our new house

A Clean Slate

A year ago today we rolled into Indianapolis. Rolled might be the wrong word. Rather, we limped. Exhausted and damp, still recovering from the Oklahoma ice storm of 2018 that had left every last nerve frazzled. One kid puking, another so congested he could barely breathe, the baby in my belly still an uncertainty. A ribbon two thousand miles long stretched taut, separating us from everything familiar and precious.

This was the clean slate. Maybe too clean. The house somehow seemed more foreign than any of the hotels we had stumbled into long after dark each night only to leave before the following sunrise. Empty and massive in comparison to the little craftsman we has rented in the village for the past decade, it smelled like fresh paint. Even the dogs who had been unfazed by four days under my feet in the Jeep, were out of sorts, running up and down the stairs unsure exactly where they belonged.

In true Brisher fashion we’ve had no problem filling every corner with stuff. Spare computer parts, hot wheels tracks, a zoo’s worth of stuffed animals, leaning towers of books, stacks of hospital bills and crayola masterpieces cluttering kitchen counters in equal parts. The dogs have a bed in the corner of the living room and Scout made quick work of wrecking the couch perfecting a nest to nap in. What’s been harder to fix is the overwhelming tug of homesickness that crops up more frequently than any of us would like to admit. At least, after all this time we can predict its impeding presence better than the weatherman can forecast the chance of rain.

Some mornings I still find myself waking up wondering whose guest room I’m in. The light leaking in through the slates in blinds comes from the same sun but this house faces the wrong direction. Blinking awake, I see the pictures on the dresser are from my wedding. In the corner Hank’s crib comes into focus, the shape of him a shadow. The wrong light is the new normal.

Many months after we landed unceremoniously in Indiana, we rang in New Years on the tarmac of the Indianapolis International Airport waiting for our gate to open up. Ten seconds before everything flipped from last year to this one, an audible countdown started, punctuated by a cacophony of cheers from everyone on the plane as 2019 came to be. Everyone, that is, except for Harper who erupted into tears. After eleven days basking in the glow of sunshine and all the people who love her most, what we had left behind in California was as sweet and present as candy stuck between her teeth.  We were too far away from home for any kind of celebrating.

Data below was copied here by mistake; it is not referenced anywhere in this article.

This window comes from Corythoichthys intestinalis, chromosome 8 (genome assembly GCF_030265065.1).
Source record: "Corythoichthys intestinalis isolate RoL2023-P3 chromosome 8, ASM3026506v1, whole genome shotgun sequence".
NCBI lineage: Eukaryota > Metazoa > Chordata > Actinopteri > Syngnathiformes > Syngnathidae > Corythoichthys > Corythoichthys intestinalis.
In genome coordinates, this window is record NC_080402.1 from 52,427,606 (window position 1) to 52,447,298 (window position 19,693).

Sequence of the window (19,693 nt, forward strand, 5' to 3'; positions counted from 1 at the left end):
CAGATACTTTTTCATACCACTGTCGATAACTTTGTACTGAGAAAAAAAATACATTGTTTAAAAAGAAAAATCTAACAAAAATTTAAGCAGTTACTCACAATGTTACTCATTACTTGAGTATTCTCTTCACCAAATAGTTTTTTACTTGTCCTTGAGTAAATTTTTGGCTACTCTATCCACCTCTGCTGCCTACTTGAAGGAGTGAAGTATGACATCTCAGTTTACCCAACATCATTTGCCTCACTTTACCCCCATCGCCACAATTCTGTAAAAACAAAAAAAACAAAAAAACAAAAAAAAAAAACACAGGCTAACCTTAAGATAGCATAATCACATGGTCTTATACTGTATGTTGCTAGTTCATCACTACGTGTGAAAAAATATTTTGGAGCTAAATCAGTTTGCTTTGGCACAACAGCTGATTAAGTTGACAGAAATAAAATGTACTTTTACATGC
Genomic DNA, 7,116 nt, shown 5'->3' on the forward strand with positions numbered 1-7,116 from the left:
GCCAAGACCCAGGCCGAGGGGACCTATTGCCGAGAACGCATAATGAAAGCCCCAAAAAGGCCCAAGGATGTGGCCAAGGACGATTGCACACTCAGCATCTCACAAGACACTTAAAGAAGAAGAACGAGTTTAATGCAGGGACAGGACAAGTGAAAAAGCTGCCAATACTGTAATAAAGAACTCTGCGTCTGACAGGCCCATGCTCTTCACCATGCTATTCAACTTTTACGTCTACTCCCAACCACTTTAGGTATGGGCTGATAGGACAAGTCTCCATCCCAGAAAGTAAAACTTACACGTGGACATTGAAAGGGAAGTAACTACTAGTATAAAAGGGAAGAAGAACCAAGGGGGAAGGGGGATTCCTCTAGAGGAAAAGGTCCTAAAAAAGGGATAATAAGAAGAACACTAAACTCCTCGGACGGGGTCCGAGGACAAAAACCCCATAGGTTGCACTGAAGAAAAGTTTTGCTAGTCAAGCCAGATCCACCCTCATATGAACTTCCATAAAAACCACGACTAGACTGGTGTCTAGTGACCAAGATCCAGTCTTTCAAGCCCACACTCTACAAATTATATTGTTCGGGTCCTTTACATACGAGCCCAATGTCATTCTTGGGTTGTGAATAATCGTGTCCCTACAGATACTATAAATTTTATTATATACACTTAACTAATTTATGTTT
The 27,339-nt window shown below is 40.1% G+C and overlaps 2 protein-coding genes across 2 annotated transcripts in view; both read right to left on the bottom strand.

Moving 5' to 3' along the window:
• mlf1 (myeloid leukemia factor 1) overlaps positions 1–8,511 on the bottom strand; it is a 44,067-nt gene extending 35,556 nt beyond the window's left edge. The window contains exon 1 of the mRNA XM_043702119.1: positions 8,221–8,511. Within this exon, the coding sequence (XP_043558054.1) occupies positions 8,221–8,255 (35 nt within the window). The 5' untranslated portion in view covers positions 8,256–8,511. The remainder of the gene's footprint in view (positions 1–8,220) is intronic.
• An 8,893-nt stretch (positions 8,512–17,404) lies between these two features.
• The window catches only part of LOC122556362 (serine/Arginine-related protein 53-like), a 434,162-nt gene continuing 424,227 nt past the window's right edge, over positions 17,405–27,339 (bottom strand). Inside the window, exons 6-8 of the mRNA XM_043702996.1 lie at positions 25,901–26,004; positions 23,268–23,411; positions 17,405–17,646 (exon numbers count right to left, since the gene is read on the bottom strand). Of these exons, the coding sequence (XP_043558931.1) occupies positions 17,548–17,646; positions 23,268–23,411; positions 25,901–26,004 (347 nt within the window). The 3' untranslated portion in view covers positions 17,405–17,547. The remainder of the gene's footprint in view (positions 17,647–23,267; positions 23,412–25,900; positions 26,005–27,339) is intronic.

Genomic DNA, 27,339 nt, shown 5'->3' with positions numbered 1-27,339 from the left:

I let Guy slip Hank into the carrier and wrangle Indy into the stroller as I waited for Harper to peel herself from her seat by the window where she was watching the bags appear from the underbelly of the plane onto a waiting luggage cart. As she slowly shuffled through the airport with the kind of sadness that’s impossible to keep to yourself, I made her promise me we would spend this year, however reluctantly, finding things we love about this unknown landscape. So here we are, strangers on a plain, learning how to yearn for familiar ebb and flow of the Pacific as we carve out a little place that feels like home in this rich Midwest soil.



  • CJ

    Beautifully written! I always love your posts. Every adventure has some ups and down, I am hopping for many more ups for you guys then downs to come. I think of you every time I take the Spring Street exit.

  • Kristel

    Thanks for sharing your experience. I certainly can relate. The move from California has also been very hard on my oldest child. Perhaps she and Harper can help each other over time.

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